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Re: CIF Infoset

I am sorry to come into this discussion so late in the day: I'm
tied up in a number of local projects that are occupying most of my
attention. However, it raises a lot of interesting points.

First, it seems to me that machine validation of "semantic" content
is still at a very elementary stage. (Well, zerothly, I'm not even
sure that the meaning of "semantic" can be determined
unequivocally in this context.) I've spent some time thinking about
Peter's request that the use of "data_global" to carry common
information between blocks be either formalised or deprecated. All I
can come up with at present is to say that it's not part of the
published standard. Therefore, a software designer trying to write
a general application that will handle any CIF in a standard-compliant
way need treat "data_global" no differently from any other data
block. On the other hand, it's a useful convention that is shared
between Acta, CCDC and some others, and I would not wish to see it
expressly forbidden, unless and until a better and more reliable way
to achieve its purpose can be found.

My suggestion for the "better way" is to look into expanding the
AUDIT_LINK mechanism: this allows for statements of relationships
between data blocks. In the present core dictionary the category is
present, but the potentially useful field _audit_link_block_description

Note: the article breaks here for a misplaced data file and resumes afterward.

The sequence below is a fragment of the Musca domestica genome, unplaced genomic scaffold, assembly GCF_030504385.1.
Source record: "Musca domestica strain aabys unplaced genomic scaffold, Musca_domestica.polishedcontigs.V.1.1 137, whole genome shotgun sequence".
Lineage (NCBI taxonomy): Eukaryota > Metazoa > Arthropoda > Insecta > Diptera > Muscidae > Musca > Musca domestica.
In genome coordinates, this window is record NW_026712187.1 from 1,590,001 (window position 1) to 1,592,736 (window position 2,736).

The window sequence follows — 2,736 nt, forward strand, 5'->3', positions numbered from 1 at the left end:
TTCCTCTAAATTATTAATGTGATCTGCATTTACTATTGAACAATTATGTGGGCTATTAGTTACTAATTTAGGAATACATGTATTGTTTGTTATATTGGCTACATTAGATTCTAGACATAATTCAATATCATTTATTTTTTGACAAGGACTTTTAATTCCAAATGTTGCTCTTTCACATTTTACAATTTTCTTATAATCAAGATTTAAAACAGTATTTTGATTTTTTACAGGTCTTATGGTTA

is a free-text one; the dictionary example is
    loop_
    _audit_link_block_code
    _audit_link_block_description
       .             'discursive text of paper with two structures'
       morA_(1)      'structure 1 of 2'
       morA_(2)      'structure 2 of 2'

To be of real use in establishing relationships, there needs to be
an enumerated field that expresses all the relationships that one
can handle mechanically. I'd be interested in people's thoughts on
how feasible such a project would be.

Peter asks whether the semantics implied by the conventional use of
the data_global block are the same as would be achieved by use of
the global_ mechanism. It is an interesting question. In practice
the data items used in the data_global block are a different set
from those in the structural data blocks: they describe the article
title, authors and comment, while the separate structure data blocks
contain the atom coordinates etc. There is no provision for trying
to interpret a case where say _publ_section_title (the title of a
paper) appears in data_global while a different value of
_publ_section_title appears in data_foo. This differs from global_,
where there are clear rules of inheritance and precedence.

On the other hand, global_ also enforces an order on the subsequent
data blocks, while data_global can be placed anywhere one
chooses. It is therefore much easier for relatively undisciplined
software to make use of the data_global mechanism in the current ad
hoc way.

(It is worth bearing in mind that much of the implementation of CIF
arises from modifications to existing programs that were never
originally designed with an eye to the CIF data model. In that
sense the imposition of a very strict 'discipline' in writing and